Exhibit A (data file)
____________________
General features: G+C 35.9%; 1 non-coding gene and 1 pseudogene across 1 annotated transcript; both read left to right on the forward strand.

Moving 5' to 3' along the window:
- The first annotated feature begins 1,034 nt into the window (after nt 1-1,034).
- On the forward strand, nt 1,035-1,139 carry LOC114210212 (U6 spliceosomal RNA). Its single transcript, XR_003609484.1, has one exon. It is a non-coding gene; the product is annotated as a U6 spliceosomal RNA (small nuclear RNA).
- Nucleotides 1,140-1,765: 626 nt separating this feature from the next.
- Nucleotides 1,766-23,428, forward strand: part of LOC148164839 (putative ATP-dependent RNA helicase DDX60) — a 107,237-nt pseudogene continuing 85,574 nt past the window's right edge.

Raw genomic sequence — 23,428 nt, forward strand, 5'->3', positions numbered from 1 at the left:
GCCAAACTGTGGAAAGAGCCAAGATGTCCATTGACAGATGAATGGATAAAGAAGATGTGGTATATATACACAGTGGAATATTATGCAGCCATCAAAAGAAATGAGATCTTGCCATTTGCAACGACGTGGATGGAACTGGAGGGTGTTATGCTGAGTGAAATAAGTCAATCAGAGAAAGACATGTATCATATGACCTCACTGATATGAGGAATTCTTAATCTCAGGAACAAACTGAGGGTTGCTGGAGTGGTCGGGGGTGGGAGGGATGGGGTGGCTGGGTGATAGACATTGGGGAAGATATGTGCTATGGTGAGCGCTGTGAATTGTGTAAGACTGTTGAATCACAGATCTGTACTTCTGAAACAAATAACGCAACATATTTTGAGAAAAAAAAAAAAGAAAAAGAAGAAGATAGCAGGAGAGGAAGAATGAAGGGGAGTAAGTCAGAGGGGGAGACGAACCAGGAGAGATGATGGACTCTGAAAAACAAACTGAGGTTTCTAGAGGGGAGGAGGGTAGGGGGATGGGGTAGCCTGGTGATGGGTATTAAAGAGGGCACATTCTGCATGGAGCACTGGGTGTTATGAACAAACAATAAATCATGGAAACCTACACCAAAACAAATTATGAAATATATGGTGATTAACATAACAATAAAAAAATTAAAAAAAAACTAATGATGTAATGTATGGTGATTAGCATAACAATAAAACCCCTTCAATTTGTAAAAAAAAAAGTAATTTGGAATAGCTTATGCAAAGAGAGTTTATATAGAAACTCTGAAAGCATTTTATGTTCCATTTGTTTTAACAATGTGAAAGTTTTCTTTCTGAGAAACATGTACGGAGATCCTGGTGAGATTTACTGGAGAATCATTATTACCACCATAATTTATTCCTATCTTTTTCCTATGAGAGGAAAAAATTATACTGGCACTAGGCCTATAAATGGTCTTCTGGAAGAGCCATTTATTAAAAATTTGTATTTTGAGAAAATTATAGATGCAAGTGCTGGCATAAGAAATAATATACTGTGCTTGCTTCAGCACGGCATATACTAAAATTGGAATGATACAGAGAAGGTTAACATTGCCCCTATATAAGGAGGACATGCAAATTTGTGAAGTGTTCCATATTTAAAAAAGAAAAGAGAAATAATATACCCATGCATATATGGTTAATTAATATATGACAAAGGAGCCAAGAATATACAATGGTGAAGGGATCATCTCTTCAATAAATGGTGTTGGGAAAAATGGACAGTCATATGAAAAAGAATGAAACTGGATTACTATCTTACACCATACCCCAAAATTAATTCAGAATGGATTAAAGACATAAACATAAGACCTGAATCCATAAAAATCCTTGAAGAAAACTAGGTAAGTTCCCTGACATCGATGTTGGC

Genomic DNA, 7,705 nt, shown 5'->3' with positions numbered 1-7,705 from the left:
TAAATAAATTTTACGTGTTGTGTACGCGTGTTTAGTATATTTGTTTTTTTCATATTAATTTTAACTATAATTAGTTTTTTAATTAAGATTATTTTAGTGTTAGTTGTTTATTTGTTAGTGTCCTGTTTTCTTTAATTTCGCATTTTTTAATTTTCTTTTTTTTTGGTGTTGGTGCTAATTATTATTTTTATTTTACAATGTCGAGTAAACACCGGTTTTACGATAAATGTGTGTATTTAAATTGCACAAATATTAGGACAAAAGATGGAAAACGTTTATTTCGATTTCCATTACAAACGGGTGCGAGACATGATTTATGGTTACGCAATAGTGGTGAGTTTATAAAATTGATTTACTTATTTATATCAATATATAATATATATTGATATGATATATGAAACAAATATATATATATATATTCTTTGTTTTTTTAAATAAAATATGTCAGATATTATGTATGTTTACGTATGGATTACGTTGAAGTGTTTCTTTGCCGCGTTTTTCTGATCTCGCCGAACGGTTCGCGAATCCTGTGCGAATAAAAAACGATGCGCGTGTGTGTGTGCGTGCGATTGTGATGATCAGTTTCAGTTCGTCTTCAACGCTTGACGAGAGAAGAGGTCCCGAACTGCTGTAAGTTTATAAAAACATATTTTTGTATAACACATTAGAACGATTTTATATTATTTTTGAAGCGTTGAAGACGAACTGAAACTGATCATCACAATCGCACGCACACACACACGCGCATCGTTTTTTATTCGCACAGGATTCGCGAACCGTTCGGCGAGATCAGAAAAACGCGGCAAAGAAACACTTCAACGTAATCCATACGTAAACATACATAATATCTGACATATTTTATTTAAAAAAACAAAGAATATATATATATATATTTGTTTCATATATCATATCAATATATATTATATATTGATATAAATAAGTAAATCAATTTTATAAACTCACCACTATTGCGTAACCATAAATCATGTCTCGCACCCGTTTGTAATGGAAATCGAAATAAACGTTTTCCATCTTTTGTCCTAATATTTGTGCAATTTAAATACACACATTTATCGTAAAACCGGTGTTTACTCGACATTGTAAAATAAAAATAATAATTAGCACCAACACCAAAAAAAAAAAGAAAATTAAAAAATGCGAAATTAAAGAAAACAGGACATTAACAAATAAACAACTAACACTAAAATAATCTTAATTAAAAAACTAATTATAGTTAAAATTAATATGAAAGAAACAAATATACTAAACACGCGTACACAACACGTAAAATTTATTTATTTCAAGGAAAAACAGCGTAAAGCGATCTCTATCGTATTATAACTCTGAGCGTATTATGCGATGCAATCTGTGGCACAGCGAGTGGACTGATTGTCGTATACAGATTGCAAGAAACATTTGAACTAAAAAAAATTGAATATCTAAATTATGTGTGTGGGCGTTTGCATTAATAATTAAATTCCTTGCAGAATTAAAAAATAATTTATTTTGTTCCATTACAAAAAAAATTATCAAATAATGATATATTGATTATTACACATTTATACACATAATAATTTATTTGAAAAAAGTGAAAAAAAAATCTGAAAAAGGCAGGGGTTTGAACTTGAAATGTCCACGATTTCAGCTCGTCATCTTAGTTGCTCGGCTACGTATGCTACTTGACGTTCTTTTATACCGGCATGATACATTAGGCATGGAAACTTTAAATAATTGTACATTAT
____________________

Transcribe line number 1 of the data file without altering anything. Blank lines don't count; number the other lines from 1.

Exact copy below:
General features: G+C 35.9%; 1 non-coding gene and 1 pseudogene across 1 annotated transcript; both read left to right on the forward strand.